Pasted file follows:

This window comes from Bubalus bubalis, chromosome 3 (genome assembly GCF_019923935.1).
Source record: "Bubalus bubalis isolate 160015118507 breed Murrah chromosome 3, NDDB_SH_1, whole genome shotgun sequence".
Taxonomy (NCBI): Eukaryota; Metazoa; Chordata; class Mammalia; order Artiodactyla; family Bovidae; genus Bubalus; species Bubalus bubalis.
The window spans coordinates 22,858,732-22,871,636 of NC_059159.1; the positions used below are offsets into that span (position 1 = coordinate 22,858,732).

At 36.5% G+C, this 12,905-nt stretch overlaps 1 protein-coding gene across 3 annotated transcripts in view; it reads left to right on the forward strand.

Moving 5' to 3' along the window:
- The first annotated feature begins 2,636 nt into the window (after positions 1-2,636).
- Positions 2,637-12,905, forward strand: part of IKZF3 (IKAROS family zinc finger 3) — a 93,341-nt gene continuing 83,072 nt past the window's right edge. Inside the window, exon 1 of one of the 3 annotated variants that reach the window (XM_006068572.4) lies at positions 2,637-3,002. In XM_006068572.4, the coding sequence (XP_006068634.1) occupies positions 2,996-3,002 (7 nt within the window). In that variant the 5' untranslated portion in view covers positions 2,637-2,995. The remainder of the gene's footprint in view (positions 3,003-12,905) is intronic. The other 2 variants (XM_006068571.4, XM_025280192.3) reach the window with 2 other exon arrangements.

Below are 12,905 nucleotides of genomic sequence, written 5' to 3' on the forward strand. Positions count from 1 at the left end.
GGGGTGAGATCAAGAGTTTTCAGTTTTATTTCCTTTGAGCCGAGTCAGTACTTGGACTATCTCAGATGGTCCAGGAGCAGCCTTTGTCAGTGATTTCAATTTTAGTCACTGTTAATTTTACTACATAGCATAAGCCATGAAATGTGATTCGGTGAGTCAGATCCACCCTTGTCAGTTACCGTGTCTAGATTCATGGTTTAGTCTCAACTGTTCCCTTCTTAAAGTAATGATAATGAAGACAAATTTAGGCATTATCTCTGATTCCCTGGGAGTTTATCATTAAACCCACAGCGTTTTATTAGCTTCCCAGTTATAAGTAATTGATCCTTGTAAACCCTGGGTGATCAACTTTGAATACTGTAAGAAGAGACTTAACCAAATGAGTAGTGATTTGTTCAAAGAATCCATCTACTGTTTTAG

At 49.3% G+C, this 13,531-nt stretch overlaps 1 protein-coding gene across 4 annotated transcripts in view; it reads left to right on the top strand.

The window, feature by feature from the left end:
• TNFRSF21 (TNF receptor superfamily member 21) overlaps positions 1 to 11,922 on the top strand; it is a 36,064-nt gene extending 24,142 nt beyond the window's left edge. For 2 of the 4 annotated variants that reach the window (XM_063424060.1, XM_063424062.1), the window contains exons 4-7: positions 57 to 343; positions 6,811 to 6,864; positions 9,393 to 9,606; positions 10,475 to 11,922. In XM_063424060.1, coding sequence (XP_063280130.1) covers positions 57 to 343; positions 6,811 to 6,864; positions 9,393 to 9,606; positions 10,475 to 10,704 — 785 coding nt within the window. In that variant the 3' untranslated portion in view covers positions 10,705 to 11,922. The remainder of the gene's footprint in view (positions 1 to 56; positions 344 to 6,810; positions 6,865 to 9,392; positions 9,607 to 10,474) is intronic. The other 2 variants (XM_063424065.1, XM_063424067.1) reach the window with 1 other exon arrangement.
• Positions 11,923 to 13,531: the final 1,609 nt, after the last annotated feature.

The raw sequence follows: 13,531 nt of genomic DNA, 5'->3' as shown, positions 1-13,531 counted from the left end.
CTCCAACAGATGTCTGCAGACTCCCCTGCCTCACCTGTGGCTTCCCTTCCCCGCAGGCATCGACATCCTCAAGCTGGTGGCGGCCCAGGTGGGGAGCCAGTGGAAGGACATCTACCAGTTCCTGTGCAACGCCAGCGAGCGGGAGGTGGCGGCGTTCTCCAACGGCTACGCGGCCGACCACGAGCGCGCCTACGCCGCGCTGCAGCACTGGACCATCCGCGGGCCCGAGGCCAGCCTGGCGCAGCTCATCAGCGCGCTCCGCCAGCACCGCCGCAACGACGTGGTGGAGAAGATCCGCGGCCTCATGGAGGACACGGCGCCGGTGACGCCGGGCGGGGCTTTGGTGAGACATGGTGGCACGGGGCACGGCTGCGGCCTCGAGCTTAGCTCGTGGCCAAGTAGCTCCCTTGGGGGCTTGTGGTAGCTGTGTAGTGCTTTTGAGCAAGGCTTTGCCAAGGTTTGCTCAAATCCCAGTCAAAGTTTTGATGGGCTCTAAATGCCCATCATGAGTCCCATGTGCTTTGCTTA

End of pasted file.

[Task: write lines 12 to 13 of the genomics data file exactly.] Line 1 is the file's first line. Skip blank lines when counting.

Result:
The window, feature by feature from the left end:
• TNFRSF21 (TNF receptor superfamily member 21) overlaps positions 1 to 11,922 on the top strand; it is a 36,064-nt gene extending 24,142 nt beyond the window's left edge. For 2 of the 4 annotated variants that reach the window (XM_063424060.1, XM_063424062.1), the window contains exons 4-7: positions 57 to 343; positions 6,811 to 6,864; positions 9,393 to 9,606; positions 10,475 to 11,922. In XM_063424060.1, coding sequence (XP_063280130.1) covers positions 57 to 343; positions 6,811 to 6,864; positions 9,393 to 9,606; positions 10,475 to 10,704 — 785 coding nt within the window. In that variant the 3' untranslated portion in view covers positions 10,705 to 11,922. The remainder of the gene's footprint in view (positions 1 to 56; positions 344 to 6,810; positions 6,865 to 9,392; positions 9,607 to 10,474) is intronic. The other 2 variants (XM_063424065.1, XM_063424067.1) reach the window with 1 other exon arrangement.